Pakistani police said Wednesday that arrested bookmakers have confessed to being behind death threats to former national wicket-keeper Zulqarnain Haider.
The 25-year-old abandoned the team in Dubai last November and fled to London, saying he had received death threats from bookies who wanted him to fix a match.
Haider said he was retiring from international cricket and applied for political asylum in Britain, but returned home on Monday after the Pakistani government gave assurances about his safety and that of his family.
"We have arrested eight bookies and some of them have revealed they were behind threats to Haider," police official Nasir Qureshi told AFP from the town of Sialkot, 120 miles (190 kilometres) southeast of the capital Islamabad.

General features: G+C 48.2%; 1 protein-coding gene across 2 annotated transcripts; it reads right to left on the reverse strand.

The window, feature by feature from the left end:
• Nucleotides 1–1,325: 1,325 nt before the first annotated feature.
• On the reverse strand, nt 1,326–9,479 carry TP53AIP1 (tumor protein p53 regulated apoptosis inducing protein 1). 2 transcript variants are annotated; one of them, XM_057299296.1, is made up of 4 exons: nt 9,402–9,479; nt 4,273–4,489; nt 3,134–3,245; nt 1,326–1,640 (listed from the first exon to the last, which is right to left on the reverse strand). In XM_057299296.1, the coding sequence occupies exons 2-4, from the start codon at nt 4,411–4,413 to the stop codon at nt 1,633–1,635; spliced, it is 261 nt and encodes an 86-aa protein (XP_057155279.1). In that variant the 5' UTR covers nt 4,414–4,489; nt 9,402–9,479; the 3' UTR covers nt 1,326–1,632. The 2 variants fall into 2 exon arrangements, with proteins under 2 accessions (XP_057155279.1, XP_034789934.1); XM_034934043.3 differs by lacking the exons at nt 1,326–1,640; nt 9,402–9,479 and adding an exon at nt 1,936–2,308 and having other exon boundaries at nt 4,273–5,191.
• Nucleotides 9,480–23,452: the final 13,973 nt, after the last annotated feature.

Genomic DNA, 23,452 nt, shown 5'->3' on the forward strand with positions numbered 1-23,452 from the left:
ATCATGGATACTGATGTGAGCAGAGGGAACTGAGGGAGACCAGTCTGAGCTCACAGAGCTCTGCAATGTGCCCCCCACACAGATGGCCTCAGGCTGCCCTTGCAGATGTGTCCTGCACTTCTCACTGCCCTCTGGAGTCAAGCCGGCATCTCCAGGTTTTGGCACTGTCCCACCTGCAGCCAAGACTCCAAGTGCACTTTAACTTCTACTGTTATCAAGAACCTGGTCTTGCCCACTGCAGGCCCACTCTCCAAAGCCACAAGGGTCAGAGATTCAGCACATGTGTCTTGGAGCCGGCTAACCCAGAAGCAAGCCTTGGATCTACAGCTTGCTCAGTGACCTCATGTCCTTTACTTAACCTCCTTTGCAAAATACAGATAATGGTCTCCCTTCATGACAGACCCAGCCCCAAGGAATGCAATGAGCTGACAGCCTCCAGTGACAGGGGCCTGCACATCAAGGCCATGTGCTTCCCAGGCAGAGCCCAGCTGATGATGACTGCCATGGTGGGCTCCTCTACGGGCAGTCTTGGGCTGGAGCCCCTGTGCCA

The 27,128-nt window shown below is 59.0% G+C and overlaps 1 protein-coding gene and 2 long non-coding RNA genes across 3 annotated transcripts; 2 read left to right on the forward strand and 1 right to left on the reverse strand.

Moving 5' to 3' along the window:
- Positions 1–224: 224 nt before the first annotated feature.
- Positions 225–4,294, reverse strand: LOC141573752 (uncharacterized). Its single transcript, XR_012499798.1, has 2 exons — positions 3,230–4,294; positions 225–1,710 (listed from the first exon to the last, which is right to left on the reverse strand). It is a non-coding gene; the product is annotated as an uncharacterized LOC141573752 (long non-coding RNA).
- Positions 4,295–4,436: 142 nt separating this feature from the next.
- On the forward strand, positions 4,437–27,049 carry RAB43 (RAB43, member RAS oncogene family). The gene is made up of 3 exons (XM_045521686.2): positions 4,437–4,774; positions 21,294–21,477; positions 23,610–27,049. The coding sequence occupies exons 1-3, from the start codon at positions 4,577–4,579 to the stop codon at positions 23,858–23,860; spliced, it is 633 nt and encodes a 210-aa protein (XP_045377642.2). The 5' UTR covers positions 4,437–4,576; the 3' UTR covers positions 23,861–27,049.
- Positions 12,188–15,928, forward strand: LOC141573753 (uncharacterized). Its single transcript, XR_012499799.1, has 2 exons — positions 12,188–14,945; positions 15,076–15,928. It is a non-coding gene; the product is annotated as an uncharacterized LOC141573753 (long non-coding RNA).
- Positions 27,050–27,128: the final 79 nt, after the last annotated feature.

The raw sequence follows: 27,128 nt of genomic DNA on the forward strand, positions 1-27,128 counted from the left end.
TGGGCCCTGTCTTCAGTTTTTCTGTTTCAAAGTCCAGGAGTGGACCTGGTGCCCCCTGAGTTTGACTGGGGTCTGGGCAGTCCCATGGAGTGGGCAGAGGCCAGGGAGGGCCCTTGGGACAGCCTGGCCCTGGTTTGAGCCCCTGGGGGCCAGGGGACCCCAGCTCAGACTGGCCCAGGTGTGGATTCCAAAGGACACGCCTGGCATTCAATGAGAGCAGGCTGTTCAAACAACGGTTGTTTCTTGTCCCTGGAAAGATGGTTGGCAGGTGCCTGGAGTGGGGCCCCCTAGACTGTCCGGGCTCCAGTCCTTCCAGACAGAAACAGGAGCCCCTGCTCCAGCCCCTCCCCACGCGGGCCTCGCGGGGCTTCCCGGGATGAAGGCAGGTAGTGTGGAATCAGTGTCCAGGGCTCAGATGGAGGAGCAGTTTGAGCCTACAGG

"We have confiscated their data which has a number of international contacts and the investigation is still on."
Qureshi said an official press conference could be called on Thursday.
"We have found a number of satellite telephones and diaries which have international contacts and we hope to get further details in the next 24 hours," he added.
Haider last week announced that he was prepared to revoke his application for asylum and return to resume his career after meeting Pakistan's Interior Minister Rehman Malik in London.
On his return Haider said he had not yet decided on his future.
"I am happy to return and have got the kind of security promised to me. They have given me superb accommodation," said Haider.
"There were some reasons when I left the team and went to Britain. I will spend some time with my family and haven't decided on my playing future."
On Monday, Malik said Haider had revealed some important details but refused to share them with the media.
The Pakistan Cricket Board said Haider had not made contact and only when he does, would a fact-finding committee take up the matter.
The committee, formed last year, found no clear motive behind Haider's disappearance but termed him "mentally ill".